Lawsuit Alleges Inhumane Conditions at Orange County Homeless Shelters 

Lawsuit Alleges Inhumane Conditions at Orange County Homeless Shelters 
A homeless encampment made of tents and tarps lines the Santa Ana riverbed near Angel Stadium in Anaheim, Calif., on Jan. 25, 2018. (Robyn Beck/AFP via Getty Images)
Chris Karr
Alleged appalling living conditions and persistent abuse at three Orange County, California, emergency homeless shelters have sparked a lawsuit. 
Eight plaintiffs allege relentless sexual harassment, invasive body searches, unchecked groping, and lewd propositions from staff members and residents. 
The lawsuit, filed on Dec. 10 in Orange County’s Superior Court by the American Civil Liberties Union of Southern California (ACLU SoCal) and the law firm Kirkland & Ellis, argues that the unlivable environments at the shelters violate California’s Fair Employment and Housing Act and provisions of California’s Constitution. 
The shelters—Bridges and La Mesa in Anaheim, and The Courtyard in Santa Ana—are overcrowded, infested with rodents and bedbugs, and plagued by filthy and broken toilets, unrepaired showers, and extreme temperatures, the suit states. 
“Unhoused people in Orange County are in an untenable position,” Minouche Kandel, senior staff attorney at ACLU SoCal, told The Epoch Times.
“If they stay living outside, they risk being arrested. But shelters are subject to sexual harassment, uninhabitable living conditions, and serious infringement on their freedom of movement.” 
When The Epoch Times contacted county officials for response to the claims, Molly Nichelson, public information officer for the County of Orange, said, “We have yet to fully digest the filing and have no comment at this time.”

Policy Problems

One alleged infringement is a “lock-in/shut-out” policy at Bridges and La Mesa that requires residents to approach or leave the shelters in a vehicle.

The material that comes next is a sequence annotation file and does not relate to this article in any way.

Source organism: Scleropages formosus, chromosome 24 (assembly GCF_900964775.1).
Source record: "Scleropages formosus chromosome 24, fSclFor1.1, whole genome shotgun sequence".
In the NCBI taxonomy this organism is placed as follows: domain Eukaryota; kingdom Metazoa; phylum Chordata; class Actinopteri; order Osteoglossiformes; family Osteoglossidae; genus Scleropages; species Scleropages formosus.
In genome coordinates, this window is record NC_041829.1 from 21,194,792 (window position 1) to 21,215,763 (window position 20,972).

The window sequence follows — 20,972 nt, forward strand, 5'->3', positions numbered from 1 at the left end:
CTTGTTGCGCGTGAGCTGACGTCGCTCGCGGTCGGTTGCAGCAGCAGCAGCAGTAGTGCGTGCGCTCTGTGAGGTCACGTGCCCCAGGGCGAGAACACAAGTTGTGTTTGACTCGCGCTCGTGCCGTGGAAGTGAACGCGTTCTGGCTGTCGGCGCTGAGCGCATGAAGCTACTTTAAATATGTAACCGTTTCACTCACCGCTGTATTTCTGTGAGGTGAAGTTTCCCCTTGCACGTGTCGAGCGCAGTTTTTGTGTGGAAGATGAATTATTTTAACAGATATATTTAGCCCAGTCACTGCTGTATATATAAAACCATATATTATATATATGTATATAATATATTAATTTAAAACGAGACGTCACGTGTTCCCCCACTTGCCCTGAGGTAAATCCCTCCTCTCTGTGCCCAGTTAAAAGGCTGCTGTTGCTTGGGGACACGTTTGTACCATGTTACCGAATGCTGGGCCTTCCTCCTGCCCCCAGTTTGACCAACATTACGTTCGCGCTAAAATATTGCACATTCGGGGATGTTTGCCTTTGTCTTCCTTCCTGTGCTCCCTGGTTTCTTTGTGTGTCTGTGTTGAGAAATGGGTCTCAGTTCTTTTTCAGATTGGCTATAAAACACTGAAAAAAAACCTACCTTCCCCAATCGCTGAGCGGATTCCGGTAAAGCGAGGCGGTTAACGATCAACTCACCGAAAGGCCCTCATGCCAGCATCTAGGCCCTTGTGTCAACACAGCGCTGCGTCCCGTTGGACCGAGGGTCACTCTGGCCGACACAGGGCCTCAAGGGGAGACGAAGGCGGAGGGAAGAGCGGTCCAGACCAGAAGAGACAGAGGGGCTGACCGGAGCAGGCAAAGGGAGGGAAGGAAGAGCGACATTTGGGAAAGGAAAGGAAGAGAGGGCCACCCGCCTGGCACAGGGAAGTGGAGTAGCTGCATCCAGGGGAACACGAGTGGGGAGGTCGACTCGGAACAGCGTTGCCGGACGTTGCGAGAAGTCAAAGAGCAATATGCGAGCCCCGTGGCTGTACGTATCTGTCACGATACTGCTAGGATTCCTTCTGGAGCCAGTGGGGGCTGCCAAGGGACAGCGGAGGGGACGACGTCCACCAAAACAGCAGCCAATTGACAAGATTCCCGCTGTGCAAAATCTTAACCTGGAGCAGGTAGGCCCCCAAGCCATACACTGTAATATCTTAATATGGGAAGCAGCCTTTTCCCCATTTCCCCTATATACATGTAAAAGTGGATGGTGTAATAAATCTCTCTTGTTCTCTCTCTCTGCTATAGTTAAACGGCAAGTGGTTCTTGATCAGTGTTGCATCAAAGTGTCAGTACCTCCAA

The alternative option is a shelter shuttle—but the shuttle only runs four times per day and can accommodate a mere fraction of the shelter residents. 
Any resident who violates the policy risks being evicted. 
Kandel said the the policy is not currently being enforced at The Courtyard because the county is in the process of replacing the shelter with a new facility. 
“[But] they have announced that at that new facility, they will institute that policy,” she added. 
Kandel argues that the lock-in/shut-out policy should be completely eliminated. 
“It’s based on unfounded and negative stereotypes about unhoused people,” she said. “It’s really trying to segregate unhoused people from the community and render them invisible. To literally say that people can’t walk or bike to the shelter is to say that they literally don’t want other people in Orange County to have to see unhoused people, which is tremendously offensive.” 
Nevertheless, Kandel said Orange County appears to be “very committed” to enforcing this policy. “It is a growing trend,” she said.
In addition to posing a potentially illegal inhibition on freedom, she said the policy prevents shelter residents from maintaining work schedules and keeping medical appointments. 
Wendy Powitzky, a resident at La Mesa in 2019, said she lost two jobs as a result of the lock-in/shut-out policy. In both cases, she said she found herself unemployed because the shelter shuttle didn’t run during times that coincided with her scheduled shifts. 

Sexual Harassment

Several of the plaintiffs allege continual sexual harassment from staff members and other residents. 
Cyndi Utzman, who spent time at all three shelters listed in the lawsuit, claims to have been victim to invasive body searches to which male residents were not subjected. She also said a male staff member repeatedly entered the women’s dorm unannounced while residents were changing clothes. 
On another occasion, when she recoiled from a staff member who tried to hug her, she said she was called “a snotty bitch” and was threatened to be evicted from the shelter in the rain.